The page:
git remotes are not normally considered by the git pull porcelain – because, in the traditional client-server model, git servers do not themselves have remotes. Remote tracking branches are, however, advertised in the upload-pack / receive-pack protocols, and can trivially be fetched just like any other branch. We use this to replicate remotes up to a factor of n describing the maximum distance in the follow graph, just like SSB. Since we are, again, not centering around users, n is not necessarily a global system parameter.

Perhaps you want to reconsider the second option: this is how many are using the centralised platforms today – and is absolutely foundational from a privacy and information sovereignty perspective.

There is also a scaling consideration: there is no good reason the protocol should impose downloading unrelated user activity, when the expressed interest is in a project, not a person. Have you ever re-opened your Patchwork installation after some days or weeks of inactivity?

That being said, there is nothing which prevents you from ascribing personal feed semantics to a project. This has several UX benefits, including (but not limited to) discovery of content and activity through a small number of well-connected users (see also the first point). Please note, however, that these semantics are defined entirely on the application, not the protocol layer.

If retracted events have been strongly linked to from other feeds (ie. via git parents), they will continue to exist. Otherwise, we may reject non-fast forwards for branches which have special semantics ascribed to them, but that’d be only conventional and wouldn’t even detect every history rewrite.

In other words: finality is where radicle-link ends, and radicle-registry starts.

I would suggest to start a new thread on this complex topic, and to put a little bit more substance behind it. In particular, I would like to understand:

  • What are your use cases?

    Please be precise – recall that we’re exploring a well-defined use case already, that of code collaboration. Although there are elements from each which might seem similar, we’re not designing a messaging system, file storage solution, or microblogging network.

  • What are the security properties you’d expect from those use cases?

    Again, please be precise – I have difficulties with the undifferentiated use of the term “zero knowledge”, as it misleadingly treats very different classes of cryptosystem as being the same somehow, and even suggests generic applicability of such systems. Privacy in particular is also not a binary property of any cryptosystem, and very much depends on the concrete use case.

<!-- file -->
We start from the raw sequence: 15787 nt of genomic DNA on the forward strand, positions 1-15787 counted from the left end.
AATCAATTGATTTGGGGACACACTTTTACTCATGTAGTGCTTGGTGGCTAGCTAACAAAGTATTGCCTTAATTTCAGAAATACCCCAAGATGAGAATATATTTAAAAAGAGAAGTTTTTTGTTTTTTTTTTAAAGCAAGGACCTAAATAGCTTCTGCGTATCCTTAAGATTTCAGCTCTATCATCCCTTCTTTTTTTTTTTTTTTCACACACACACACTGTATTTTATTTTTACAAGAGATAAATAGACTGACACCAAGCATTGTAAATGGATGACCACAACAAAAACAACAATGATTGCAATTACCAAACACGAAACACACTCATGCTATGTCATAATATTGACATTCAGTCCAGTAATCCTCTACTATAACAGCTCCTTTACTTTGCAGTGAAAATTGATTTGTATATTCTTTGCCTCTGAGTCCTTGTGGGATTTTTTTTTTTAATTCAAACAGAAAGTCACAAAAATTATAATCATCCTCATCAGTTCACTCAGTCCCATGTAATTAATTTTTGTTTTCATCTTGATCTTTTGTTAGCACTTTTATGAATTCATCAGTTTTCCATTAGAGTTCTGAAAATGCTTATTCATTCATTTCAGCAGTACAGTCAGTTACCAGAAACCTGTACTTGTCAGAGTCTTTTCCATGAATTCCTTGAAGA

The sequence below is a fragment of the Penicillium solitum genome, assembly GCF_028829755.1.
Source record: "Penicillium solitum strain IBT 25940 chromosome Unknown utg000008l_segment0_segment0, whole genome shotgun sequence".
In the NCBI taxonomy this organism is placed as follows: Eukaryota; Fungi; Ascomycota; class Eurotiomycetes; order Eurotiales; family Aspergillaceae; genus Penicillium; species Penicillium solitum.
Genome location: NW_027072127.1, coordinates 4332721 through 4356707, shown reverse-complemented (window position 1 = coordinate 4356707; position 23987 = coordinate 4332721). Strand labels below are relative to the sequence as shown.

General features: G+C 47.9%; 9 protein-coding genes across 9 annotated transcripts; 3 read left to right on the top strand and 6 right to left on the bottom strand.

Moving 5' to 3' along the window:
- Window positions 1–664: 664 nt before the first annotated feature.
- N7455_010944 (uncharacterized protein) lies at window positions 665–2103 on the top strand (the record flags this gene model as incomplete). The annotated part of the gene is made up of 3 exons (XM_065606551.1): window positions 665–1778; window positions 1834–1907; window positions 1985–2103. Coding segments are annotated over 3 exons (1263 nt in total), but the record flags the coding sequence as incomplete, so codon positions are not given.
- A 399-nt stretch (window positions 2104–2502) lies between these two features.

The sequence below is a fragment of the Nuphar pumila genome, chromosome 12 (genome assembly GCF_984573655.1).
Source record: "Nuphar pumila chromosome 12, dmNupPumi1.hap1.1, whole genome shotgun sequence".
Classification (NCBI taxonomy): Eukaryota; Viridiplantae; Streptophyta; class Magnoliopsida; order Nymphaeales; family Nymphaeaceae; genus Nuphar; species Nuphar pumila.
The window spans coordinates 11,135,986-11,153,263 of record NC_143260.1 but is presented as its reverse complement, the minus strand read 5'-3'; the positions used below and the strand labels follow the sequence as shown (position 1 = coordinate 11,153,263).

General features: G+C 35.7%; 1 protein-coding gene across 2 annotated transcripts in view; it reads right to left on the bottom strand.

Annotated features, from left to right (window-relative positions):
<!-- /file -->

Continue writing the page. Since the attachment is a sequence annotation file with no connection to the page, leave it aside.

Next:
Please also consider real world computational resource constraints. If I have this amazing MPC, but every interaction takes several seconds at least, what are the use cases exactly which would justify going through such pain?

  • What economic model are you basing the claim of public infrastructure on?

2 Likes

:clap:

Great progress – if I understand, we are using SSB’s user-feed model in the underlying layer – ie. single-writer feeds, combined with CRDTs at the “merge”/“application” layer, though if I understand correctly, the individual feeds are designed with the merge layer in mind. I’d be curious to see what these ops look like, because it sounds like the user feeds themselves are also modeled as CRDTs.

Another question I have is: where does the Merkle come in? Does it basically allow us to prove membership of an object within the thread?

I think we’re still weighing “plain data” (where the interpreter chooses the op semantics) vs. ops + data (a la git-bug): Issue Tracker Operations · Issue #54 · radicle-dev/radicle-link · GitHub

I think this particular type of query would still be better served with a base-2 merkle tree computed on the output tree. Perhaps we should find a place to capture what properties we exactly want – I’m thinking that we could potentially abuse commit headers to stick the root hash there, and so have a link between the git commit, its normal tree object, and the base-2 representation of it, which can be verified locally.